The current food system is broken. Despite a food surplus and increasing yields, 4.7 million people go hungry in the UK. It doesn’t have to be this way. We can create a more equitable, sustainable system where the UK has food sovereignty and is not reliant on cheap imports.
Food poverty in the UK is growing, with levels among the worst in Europe and disproportionately impacting children 1https://www.parliament.uk/business/committees/committees-a-z/commons-select/environmental-audit-committee/inquiries/parliament-2017/sustainable-development-goals-follow-up-17-19/. This is especially shocking given that we already grow enough food to feed the entire world, however we lose a large percentage of calories by feeding soy, vegetables and grains to animals destined to end up on our plates 2https://www.researchgate.net/publication/241746569_We_Already_Grow_Enough_Food_for_10_Billion_People_and_Still_Can’t_End_Hunger/citation/download – http://www.globalagriculture.org/report-topics/meat-and-animal-feed.html.
Here in the UK, we are far from safe when it comes to food security. The food shortages we have seen during the Coronavirus pandemic and due to Brexit give us an insight into what we can expect with the climate and ecological crisis. An overreliance on imported products will have a major impact on the UK’s food system and the ability to provide nutritious food was the conclusion of a government Select Committee in 2019 3http://www.globalagriculture.org/report-topics/meat-and-animal-feed.html. As the Vegan Society’s Grow Green report puts it ‘the UK is still in the irrational situation where, as a nation, it exports nearly everything that it produces and imports almost everything it needs’ 4https://www.vegansociety.com/sites/default/files/Grow%20Green%20Report%20201512a%20web.pdf. UK farming provides less than 50% of the food eaten here 5https://www.gov.uk/government/publications/food-statistics-pocketbook-2017/food-statistics-in-your-pocket-2017-global-and-uk-supply and in 2010, the British livestock industry needed an area the size of Yorkshire to produce the soy used in animal feed 6https://www.wwf.org.uk/sites/default/files/2017-11/WWF_AppetiteForDestruction_Full_Report_Web_0.pdf.
However, the overconsumption of meat and dairy in not just a problem for the UK. Global supply chains and international trade in animal feed causes the Global South to be dependent on world market prices. Globally, more than a third of all cereals and half of all oil crops are used for animal feed 7Food and Agriculture Organization of the United Nations (FAO) Tackling climate change through livestock – A global assessment of emissions and mitigation opportunities. Rome, Italy: FAO; 2013. and this puts an incredible strain on other countries which provide an overwhelming 60% of land for European demand of agricultural and forestry products 86 Lugschitz, B., Bruckner, M. et al. Europe’s global land demand. A study on the actual land embodied in European imports and exports of agricultural and forestry products. Vienna: Sustainable Europe Research Institute; 2011. and provide the resources needed to support animal agriculture in the UK. None of this is either just or sustainable and threatens global food security.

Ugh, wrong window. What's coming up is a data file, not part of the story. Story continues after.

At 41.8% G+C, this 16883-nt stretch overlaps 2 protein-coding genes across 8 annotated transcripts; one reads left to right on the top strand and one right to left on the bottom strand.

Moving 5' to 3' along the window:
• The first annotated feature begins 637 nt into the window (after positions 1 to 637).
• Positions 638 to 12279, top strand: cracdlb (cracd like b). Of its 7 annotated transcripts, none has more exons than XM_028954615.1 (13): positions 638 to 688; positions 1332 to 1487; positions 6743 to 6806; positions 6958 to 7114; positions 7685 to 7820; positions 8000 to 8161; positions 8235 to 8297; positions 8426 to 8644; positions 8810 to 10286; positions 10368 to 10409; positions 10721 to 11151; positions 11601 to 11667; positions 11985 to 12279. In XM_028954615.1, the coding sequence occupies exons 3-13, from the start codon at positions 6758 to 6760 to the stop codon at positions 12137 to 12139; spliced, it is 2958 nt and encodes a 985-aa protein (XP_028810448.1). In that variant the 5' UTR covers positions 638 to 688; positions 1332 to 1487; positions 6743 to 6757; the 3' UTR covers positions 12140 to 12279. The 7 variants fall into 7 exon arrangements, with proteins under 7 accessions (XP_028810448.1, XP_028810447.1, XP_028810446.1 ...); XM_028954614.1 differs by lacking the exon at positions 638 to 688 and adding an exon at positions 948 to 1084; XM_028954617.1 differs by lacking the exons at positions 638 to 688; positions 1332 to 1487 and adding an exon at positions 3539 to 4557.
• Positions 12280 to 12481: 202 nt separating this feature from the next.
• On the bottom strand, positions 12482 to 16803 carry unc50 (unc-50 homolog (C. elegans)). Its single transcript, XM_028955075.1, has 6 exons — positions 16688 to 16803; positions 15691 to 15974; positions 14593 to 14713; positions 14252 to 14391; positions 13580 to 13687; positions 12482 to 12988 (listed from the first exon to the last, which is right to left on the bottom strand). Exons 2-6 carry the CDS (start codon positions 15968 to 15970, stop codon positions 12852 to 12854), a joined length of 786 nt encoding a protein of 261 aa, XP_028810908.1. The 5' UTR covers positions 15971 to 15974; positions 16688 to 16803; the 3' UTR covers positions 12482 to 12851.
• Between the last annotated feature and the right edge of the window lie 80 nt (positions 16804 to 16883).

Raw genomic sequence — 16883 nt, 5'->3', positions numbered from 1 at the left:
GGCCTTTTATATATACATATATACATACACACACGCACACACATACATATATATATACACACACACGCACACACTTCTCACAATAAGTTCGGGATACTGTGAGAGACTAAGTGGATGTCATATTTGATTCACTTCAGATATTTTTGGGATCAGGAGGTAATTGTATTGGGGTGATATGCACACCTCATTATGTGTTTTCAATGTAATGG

A food system fit for purpose delivers on ‘wellbeing, social justice and environmental stewardship’ according to the New Economic Foundation 9https://neweconomics.org/2014/12/urgent-recall, and our system fails at all three. It doesn’t have to be this way. Land used to grow animal feed and suitable land under pasture should be repurposed for crops for human consumption only. Additionally, national self-sufficiency would result in a CO2 reduction of 3,236 million tonnes or 9 years of current UK emissions 10Harwatt, H. and Hayek, M. 2019. Eating away at climate change with negative emissions: Repurposing UK agricultural land to meet climate goals. pg 1 Boston: Harvard Law School https://animal.law.harvard.edu/wp-content/uploads/Eating-Away-at-Climate-Change-with-Negative-Emissions%E2%80%93%E2%80%93Harwatt-Hayek.pdf. We have a chance to reduce poverty and hunger globally as well as at home. We can also meet our climate targets, provide fair incomes and provide a connection between food producers and the consumers. Stronger farmer-food user links are also vital to re-establish local food supply chains and give value to the work our farmers do.